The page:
Recession shapes or recovery shapes are used by economists to describe different types of recessions and their subsequent recoveries. There is no specific academic theory or classification system for recession shapes; rather the terminology is used as an informal shorthand to characterize recessions and their recoveries. The most commonly used terms are V-shaped, U-shaped, W-shaped, and L-shaped recessions, with the COVID-19 pandemic leading to the K-shaped recession. The names derive from the shape the economic data – particularly GDP – takes during the recession and recovery.

The Economic Cycle Research Institute (ECRI) based in New York City, is an independent institute formed in 1996 by Geoffrey H. Moore, Anirvan Banerji, and Lakshman Achuthan.

In any technical subject, words commonly used in everyday life acquire very specific technical meanings, and confusion can arise when someone is uncertain of the intended meaning of a word. This article explains the differences in meaning between some technical terms used in economics and the corresponding terms in everyday usage.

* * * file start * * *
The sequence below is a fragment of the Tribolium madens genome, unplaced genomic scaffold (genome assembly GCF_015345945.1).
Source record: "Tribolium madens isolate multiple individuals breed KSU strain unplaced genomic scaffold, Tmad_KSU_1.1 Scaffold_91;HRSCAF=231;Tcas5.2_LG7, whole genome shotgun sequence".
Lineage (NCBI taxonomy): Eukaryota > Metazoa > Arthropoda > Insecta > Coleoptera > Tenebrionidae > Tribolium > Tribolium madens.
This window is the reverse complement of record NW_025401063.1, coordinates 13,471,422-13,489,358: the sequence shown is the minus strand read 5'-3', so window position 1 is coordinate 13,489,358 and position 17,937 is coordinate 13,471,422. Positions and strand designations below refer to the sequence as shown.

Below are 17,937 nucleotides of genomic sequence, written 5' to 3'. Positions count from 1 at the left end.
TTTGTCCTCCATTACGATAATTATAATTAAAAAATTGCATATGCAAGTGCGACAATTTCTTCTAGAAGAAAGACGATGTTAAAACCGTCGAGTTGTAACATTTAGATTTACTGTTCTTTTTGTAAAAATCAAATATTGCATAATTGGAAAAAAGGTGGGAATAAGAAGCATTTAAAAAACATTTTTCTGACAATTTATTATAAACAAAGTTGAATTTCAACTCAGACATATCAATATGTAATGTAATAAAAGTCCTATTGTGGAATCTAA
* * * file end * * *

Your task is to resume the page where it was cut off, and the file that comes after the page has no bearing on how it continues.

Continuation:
The Great Recession in the United States was a severe financial crisis combined with a deep recession. While the recession officially lasted from December 2007 to June 2009, it took many years for the economy to recover to pre-crisis levels of employment and output. This slow recovery was due in part to households and financial institutions paying off debts accumulated in the years preceding the crisis along with restrained government spending following initial stimulus efforts. It followed the bursting of the housing bubble, the housing market correction and subprime mortgage crisis.

Historically, the United States economy has performed better on average under the administration of Democratic presidents than Republican presidents since World War II. The reasons for this are debated, and the observation applies to economic variables including job creation, GDP growth, stock market returns, personal income growth and corporate profits. The unemployment rate has fallen on average under Democratic presidents, while it has risen on average under Republican presidents. Budget deficits relative to the size of the economy were lower on average for Democratic presidents. Ten of the eleven U.S. recessions between 1953 and 2020 began under Republican presidents.

References